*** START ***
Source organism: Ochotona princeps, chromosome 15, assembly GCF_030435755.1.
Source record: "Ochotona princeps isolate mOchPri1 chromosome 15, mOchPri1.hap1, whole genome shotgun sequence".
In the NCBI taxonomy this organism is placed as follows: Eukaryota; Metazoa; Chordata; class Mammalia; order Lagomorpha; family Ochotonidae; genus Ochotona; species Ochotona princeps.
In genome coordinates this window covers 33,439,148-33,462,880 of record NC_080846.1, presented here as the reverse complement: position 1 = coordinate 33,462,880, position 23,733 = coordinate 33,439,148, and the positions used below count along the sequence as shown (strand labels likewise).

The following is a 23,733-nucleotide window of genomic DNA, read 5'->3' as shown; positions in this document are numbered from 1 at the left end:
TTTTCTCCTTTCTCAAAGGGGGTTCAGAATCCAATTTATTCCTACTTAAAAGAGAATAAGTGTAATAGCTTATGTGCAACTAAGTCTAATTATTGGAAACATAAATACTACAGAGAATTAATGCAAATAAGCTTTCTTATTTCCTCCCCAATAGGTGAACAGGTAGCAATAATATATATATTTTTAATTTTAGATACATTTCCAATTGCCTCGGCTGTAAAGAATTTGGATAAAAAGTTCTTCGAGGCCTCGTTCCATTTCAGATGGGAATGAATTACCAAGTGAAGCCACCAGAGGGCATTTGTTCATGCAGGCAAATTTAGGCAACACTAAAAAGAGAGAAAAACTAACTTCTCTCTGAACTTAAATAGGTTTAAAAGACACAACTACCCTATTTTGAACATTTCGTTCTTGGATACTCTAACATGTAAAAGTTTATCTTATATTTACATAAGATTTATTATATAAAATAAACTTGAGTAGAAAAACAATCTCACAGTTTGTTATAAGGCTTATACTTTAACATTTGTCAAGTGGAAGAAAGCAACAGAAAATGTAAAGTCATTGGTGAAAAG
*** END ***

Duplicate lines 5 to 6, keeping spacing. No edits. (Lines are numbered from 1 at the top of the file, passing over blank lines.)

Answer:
The following is a 23,733-nucleotide window of genomic DNA, read 5'->3' as shown; positions in this document are numbered from 1 at the left end:
TTTTCTCCTTTCTCAAAGGGGGTTCAGAATCCAATTTATTCCTACTTAAAAGAGAATAAGTGTAATAGCTTATGTGCAACTAAGTCTAATTATTGGAAACATAAATACTACAGAGAATTAATGCAAATAAGCTTTCTTATTTCCTCCCCAATAGGTGAACAGGTAGCAATAATATATATATTTTTAATTTTAGATACATTTCCAATTGCCTCGGCTGTAAAGAATTTGGATAAAAAGTTCTTCGAGGCCTCGTTCCATTTCAGATGGGAATGAATTACCAAGTGAAGCCACCAGAGGGCATTTGTTCATGCAGGCAAATTTAGGCAACACTAAAAAGAGAGAAAAACTAACTTCTCTCTGAACTTAAATAGGTTTAAAAGACACAACTACCCTATTTTGAACATTTCGTTCTTGGATACTCTAACATGTAAAAGTTTATCTTATATTTACATAAGATTTATTATATAAAATAAACTTGAGTAGAAAAACAATCTCACAGTTTGTTATAAGGCTTATACTTTAACATTTGTCAAGTGGAAGAAAGCAACAGAAAATGTAAAGTCATTGGTGAAAAG